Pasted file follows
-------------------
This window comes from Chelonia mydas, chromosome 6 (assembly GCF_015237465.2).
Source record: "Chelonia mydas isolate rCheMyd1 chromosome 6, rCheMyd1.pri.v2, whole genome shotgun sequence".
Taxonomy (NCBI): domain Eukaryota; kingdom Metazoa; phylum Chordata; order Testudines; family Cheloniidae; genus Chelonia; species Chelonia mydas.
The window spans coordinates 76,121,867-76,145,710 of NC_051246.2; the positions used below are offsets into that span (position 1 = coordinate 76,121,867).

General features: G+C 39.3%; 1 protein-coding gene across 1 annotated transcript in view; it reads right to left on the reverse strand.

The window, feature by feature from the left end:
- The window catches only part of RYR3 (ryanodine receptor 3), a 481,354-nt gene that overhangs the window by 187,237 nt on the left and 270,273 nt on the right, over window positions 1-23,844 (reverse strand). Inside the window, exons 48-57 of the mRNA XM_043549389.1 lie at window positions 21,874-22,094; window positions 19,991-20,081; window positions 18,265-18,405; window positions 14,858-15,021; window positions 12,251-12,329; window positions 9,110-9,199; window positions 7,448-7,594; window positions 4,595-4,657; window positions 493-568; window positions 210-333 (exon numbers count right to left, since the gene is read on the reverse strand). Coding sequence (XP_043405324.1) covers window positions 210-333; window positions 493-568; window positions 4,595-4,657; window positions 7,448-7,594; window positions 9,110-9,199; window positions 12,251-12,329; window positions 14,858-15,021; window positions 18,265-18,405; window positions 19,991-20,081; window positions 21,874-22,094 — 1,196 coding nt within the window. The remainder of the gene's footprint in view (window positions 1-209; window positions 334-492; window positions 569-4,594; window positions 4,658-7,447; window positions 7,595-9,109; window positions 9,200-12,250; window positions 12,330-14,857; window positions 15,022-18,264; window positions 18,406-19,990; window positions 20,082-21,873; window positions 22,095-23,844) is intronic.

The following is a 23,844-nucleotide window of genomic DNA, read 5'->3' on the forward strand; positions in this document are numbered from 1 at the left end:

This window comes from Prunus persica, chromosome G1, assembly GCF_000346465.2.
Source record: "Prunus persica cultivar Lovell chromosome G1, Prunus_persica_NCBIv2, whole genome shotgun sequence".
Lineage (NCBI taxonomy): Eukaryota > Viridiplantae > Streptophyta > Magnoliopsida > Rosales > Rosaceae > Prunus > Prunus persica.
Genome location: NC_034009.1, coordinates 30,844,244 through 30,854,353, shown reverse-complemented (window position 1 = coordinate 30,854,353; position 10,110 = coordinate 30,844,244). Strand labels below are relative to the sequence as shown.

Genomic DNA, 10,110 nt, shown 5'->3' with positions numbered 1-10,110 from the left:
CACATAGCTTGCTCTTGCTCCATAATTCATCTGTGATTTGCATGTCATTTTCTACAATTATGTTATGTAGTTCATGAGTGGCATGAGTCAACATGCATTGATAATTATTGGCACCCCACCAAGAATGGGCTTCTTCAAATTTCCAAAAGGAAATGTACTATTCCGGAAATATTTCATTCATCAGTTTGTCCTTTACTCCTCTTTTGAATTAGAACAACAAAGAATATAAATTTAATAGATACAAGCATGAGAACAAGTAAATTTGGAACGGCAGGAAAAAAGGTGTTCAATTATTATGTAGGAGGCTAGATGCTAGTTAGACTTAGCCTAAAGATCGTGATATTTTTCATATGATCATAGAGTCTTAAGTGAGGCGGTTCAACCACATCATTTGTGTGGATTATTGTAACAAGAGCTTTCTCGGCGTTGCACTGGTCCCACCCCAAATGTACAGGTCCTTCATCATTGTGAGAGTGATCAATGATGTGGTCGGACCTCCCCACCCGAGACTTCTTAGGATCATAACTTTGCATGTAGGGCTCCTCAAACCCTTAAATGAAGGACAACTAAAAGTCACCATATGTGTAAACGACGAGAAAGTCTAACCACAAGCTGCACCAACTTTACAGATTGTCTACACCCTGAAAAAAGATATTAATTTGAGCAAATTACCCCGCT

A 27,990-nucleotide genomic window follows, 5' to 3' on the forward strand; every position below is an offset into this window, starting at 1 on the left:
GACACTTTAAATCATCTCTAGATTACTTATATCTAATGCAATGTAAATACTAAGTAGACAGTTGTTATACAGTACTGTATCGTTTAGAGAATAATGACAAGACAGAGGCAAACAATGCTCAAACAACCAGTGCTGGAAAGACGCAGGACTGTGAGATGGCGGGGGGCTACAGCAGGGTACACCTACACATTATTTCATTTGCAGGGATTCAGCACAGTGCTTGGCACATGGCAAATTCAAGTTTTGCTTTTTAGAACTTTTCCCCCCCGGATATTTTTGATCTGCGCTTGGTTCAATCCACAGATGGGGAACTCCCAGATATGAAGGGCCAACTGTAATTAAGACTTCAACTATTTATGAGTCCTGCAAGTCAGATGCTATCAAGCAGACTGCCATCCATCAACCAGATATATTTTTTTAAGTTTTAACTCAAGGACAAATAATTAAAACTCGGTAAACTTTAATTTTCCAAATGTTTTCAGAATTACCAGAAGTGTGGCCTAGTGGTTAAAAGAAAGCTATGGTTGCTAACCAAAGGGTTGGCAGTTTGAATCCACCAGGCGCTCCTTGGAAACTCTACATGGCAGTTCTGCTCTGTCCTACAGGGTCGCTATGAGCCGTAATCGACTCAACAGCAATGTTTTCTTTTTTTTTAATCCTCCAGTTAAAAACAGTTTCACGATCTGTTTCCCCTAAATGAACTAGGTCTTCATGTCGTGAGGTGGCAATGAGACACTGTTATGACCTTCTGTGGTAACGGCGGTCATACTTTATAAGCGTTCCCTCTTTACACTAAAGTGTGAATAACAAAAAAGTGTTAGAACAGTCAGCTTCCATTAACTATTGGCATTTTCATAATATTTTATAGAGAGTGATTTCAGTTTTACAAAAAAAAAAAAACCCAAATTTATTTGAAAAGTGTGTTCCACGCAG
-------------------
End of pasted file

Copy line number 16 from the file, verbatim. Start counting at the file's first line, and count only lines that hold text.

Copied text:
GACACTTTAAATCATCTCTAGATTACTTATATCTAATGCAATGTAAATACTAAGTAGACAGTTGTTATACAGTACTGTATCGTTTAGAGAATAATGACAAGACAGAGGCAAACAATGCTCAAACAACCAGTGCTGGAAAGACGCAGGACTGTGAGATGGCGGGGGGCTACAGCAGGGTACACCTACACATTATTTCATTTGCAGGGATTCAGCACAGTGCTTGGCACATGGCAAATTCAAGTTTTGCTTTTTAGAACTTTTCCCCCCCGGATATTTTTGATCTGCGCTTGGTTCAATCCACAGATGGGGAACTCCCAGATATGAAGGGCCAACTGTAATTAAGACTTCAACTATTTATGAGTCCTGCAAGTCAGATGCTATCAAGCAGACTGCCATCCATCAACCAGATATATTTTTTTAAGTTTTAACTCAAGGACAAATAATTAAAACTCGGTAAACTTTAATTTTCCAAATGTTTTCAGAATTACCAGAAGTGTGGCCTAGTGGTTAAAAGAAAGCTATGGTTGCTAACCAAAGGGTTGGCAGTTTGAATCCACCAGGCGCTCCTTGGAAACTCTACATGGCAGTTCTGCTCTGTCCTACAGGGTCGCTATGAGCCGTAATCGACTCAACAGCAATGTTTTCTTTTTTTTTAATCCTCCAGTTAAAAACAGTTTCACGATCTGTTTCCCCTAAATGAACTAGGTCTTCATGTCGTGAGGTGGCAATGAGACACTGTTATGACCTTCTGTGGTAACGGCGGTCATACTTTATAAGCGTTCCCTCTTTACACTAAAGTGTGAATAACAAAAAAGTGTTAGAACAGTCAGCTTCCATTAACTATTGGCATTTTCATAATATTTTATAGAGAGTGATTTCAGTTTTACAAAAAAAAAAAAACCCAAATTTATTTGAAAAGTGTGTTCCACGCAG